My top tips for using the library

Using the library for research and further reading is an important part of studying at university. But we know it can be a little daunting at first. Aqsa, one of the Mary Seacole Library Mentors, has some top tips on using the library, to make those first steps easier.

Female student studying at desk

1). Use the subject guides available for your course

To do this, simply go to the library website, click on subject guides and choose your course from the departments listed. The subject guides contain the majority of the information you need to find the correct support you are looking for. For example, in the guide you can see: databases and websites which are relevant to your course, tutorial support and workshop booking information, referencing support, and contact details for your School’s Learning, Teaching and Research Librarian. Access the guides.

2). Access the databases which can be found in your subject guide

Each of these databases contains sources such as journal articles and research papers, which are relevant to your course. By using these, you can expand your searching strategy and ensure that the sources you are using in your work are all relevant, accurate and academic. One of the amazing things about the databases, is that you can filter through to find sources which meet the topic area of your focus. This can save you time as you will only be presented with sources which contain your subject area and meet your search requirements, thus preventing unnecessary reading.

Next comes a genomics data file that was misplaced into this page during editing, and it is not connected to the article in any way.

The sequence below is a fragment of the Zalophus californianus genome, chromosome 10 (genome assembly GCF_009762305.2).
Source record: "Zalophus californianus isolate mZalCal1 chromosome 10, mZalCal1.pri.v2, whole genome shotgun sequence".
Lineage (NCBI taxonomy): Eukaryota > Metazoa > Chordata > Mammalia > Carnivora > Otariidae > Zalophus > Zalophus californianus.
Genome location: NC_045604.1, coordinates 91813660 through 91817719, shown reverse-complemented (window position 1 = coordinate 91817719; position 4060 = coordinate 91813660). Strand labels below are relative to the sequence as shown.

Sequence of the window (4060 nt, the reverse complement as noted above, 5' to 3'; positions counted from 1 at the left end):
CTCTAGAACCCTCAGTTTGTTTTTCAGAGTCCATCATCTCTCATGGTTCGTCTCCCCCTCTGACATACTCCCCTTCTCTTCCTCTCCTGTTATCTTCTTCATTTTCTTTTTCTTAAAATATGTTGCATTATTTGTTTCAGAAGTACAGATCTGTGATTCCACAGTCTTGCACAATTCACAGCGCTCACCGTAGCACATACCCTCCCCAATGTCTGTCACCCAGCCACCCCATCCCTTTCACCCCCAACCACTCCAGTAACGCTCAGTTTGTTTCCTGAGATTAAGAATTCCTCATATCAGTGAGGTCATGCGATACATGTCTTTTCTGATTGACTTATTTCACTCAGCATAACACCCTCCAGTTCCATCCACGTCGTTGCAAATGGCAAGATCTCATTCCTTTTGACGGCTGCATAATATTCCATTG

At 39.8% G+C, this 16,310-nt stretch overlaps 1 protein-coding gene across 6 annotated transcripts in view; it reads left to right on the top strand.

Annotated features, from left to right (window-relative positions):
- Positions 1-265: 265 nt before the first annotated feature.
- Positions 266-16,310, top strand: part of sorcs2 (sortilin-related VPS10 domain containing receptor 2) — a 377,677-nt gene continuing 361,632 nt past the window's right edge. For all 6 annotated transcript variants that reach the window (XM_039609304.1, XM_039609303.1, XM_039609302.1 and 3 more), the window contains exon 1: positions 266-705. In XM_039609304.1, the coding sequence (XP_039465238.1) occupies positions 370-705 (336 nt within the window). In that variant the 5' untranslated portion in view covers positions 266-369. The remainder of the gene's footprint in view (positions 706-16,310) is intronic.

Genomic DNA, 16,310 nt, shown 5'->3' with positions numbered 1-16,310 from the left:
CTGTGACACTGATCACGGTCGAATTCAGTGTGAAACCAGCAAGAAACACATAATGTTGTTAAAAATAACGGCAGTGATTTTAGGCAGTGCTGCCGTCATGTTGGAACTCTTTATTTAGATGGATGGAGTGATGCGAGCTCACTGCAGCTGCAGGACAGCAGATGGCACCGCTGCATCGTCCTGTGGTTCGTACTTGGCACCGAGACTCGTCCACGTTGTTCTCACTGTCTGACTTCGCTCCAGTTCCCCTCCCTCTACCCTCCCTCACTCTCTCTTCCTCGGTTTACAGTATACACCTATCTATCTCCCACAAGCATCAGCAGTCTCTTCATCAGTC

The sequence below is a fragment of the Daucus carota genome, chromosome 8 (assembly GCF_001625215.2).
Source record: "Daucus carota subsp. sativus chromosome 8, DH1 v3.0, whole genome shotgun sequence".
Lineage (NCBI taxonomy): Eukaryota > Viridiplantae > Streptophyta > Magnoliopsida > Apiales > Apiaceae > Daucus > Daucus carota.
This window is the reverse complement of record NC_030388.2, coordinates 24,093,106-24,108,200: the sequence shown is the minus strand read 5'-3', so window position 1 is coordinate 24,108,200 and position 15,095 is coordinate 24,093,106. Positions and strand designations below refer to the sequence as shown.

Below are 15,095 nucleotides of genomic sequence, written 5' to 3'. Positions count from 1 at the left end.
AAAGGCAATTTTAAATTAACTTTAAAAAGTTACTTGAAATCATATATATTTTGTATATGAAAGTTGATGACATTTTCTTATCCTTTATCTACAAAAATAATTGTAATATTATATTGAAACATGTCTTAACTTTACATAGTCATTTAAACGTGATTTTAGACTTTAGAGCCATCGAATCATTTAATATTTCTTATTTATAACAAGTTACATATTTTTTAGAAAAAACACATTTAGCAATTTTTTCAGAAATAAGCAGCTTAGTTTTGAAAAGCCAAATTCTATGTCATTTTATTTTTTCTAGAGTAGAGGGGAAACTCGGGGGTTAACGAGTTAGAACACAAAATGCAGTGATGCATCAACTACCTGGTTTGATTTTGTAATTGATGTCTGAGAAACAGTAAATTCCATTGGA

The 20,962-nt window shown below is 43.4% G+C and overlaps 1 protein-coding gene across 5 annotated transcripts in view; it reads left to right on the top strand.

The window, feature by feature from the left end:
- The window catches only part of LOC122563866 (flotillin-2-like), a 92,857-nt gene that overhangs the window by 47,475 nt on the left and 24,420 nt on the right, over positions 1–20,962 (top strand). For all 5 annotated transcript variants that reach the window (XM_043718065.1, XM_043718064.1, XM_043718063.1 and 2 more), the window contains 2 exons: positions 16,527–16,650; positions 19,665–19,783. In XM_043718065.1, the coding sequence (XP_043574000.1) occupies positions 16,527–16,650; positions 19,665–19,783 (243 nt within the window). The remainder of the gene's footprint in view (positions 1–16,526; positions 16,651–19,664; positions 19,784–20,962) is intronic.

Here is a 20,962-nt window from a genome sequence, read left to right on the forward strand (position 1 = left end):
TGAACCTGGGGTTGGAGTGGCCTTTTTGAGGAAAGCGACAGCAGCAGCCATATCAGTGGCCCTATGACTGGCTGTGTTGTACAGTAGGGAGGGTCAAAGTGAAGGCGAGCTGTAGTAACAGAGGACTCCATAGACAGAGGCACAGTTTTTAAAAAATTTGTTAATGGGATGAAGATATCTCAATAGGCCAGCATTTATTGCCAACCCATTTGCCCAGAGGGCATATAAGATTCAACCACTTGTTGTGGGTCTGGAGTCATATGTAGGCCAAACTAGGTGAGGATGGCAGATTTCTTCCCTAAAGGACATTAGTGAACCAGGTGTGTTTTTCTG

3). Use the referencing guide available

Did you know that the library website contains an online Harvard referencing guide, which can be used to accurately reference sources in your work? This guide provides simple step by step instructions on how to reference your sources in Harvard style, ranging from electronic sources, printed sources, multimedia, music sources, in-text citations and more. One of the best things about this guide is that it shows clear examples, under each section, which can support you when you do your own. The guide can be found online, and is also available to download. I would highly recommend you use this guide when referencing in your assignments, to save you time, and to ensure your references are accurate.

4). Book a tutorial

Finally, as well as these online resources – we have our library staff and student mentors. Whether you are stuck on finding sources for your assignments, or you are unsure about using the library search, you can book a tutorial with either your School’s Librarian or a Student Library Mentor. We can help you with whatever query you have, and provide you with support on accessing and using the library confidently. Some of the common areas we have helped with are: supporting students with using the databases more confidently; providing more information about the resources available, such as the digital skills tool and subject guides; as well as answering any basic queries students may have. If you feel that a tutorial could benefit you (which I assure you, it can) you can book a tutorial.

These are my top four tips on using the library. I hope these will be useful to you whether you are using the library for the first time or want to explore the services further. Remember, if there is anything specific you are struggling with, you can always book a tutorial with your Student Library Mentor and we will be more than happy to help.

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